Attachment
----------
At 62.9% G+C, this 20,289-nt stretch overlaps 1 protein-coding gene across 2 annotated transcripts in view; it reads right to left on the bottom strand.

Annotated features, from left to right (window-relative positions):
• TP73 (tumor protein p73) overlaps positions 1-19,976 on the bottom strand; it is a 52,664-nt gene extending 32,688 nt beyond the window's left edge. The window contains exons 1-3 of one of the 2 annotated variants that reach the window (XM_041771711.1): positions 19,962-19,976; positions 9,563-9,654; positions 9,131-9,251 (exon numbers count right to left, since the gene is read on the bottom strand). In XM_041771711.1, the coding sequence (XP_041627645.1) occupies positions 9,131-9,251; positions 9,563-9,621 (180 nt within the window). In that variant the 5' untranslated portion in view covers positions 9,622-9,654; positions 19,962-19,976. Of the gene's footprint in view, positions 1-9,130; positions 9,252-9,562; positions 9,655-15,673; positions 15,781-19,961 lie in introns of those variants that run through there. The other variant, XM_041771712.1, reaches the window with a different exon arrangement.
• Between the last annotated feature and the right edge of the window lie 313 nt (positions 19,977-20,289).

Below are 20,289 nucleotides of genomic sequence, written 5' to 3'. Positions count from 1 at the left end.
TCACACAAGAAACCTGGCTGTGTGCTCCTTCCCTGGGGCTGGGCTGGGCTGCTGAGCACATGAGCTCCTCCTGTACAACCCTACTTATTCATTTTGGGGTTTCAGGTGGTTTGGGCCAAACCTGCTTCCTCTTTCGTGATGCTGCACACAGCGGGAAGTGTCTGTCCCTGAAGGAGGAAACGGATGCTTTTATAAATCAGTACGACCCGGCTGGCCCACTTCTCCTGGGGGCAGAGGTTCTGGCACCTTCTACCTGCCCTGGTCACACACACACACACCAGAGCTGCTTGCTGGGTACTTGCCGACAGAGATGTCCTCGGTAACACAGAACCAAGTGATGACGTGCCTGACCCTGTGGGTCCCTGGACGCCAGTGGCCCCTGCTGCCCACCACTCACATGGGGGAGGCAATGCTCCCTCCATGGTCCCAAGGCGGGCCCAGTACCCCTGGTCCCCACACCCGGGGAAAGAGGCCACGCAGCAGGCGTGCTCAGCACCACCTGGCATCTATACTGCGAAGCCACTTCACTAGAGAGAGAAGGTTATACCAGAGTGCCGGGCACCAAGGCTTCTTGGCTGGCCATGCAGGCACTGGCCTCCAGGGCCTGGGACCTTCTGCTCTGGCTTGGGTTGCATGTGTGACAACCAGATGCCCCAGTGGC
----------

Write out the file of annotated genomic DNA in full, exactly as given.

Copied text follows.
At 62.9% G+C, this 20,289-nt stretch overlaps 1 protein-coding gene across 2 annotated transcripts in view; it reads right to left on the bottom strand.

Annotated features, from left to right (window-relative positions):
• TP73 (tumor protein p73) overlaps positions 1-19,976 on the bottom strand; it is a 52,664-nt gene extending 32,688 nt beyond the window's left edge. The window contains exons 1-3 of one of the 2 annotated variants that reach the window (XM_041771711.1): positions 19,962-19,976; positions 9,563-9,654; positions 9,131-9,251 (exon numbers count right to left, since the gene is read on the bottom strand). In XM_041771711.1, the coding sequence (XP_041627645.1) occupies positions 9,131-9,251; positions 9,563-9,621 (180 nt within the window). In that variant the 5' untranslated portion in view covers positions 9,622-9,654; positions 19,962-19,976. Of the gene's footprint in view, positions 1-9,130; positions 9,252-9,562; positions 9,655-15,673; positions 15,781-19,961 lie in introns of those variants that run through there. The other variant, XM_041771712.1, reaches the window with a different exon arrangement.
• Between the last annotated feature and the right edge of the window lie 313 nt (positions 19,977-20,289).

Below are 20,289 nucleotides of genomic sequence, written 5' to 3'. Positions count from 1 at the left end.
TCACACAAGAAACCTGGCTGTGTGCTCCTTCCCTGGGGCTGGGCTGGGCTGCTGAGCACATGAGCTCCTCCTGTACAACCCTACTTATTCATTTTGGGGTTTCAGGTGGTTTGGGCCAAACCTGCTTCCTCTTTCGTGATGCTGCACACAGCGGGAAGTGTCTGTCCCTGAAGGAGGAAACGGATGCTTTTATAAATCAGTACGACCCGGCTGGCCCACTTCTCCTGGGGGCAGAGGTTCTGGCACCTTCTACCTGCCCTGGTCACACACACACACACCAGAGCTGCTTGCTGGGTACTTGCCGACAGAGATGTCCTCGGTAACACAGAACCAAGTGATGACGTGCCTGACCCTGTGGGTCCCTGGACGCCAGTGGCCCCTGCTGCCCACCACTCACATGGGGGAGGCAATGCTCCCTCCATGGTCCCAAGGCGGGCCCAGTACCCCTGGTCCCCACACCCGGGGAAAGAGGCCACGCAGCAGGCGTGCTCAGCACCACCTGGCATCTATACTGCGAAGCCACTTCACTAGAGAGAGAAGGTTATACCAGAGTGCCGGGCACCAAGGCTTCTTGGCTGGCCATGCAGGCACTGGCCTCCAGGGCCTGGGACCTTCTGCTCTGGCTTGGGTTGCATGTGTGACAACCAGATGCCCCAGTGGC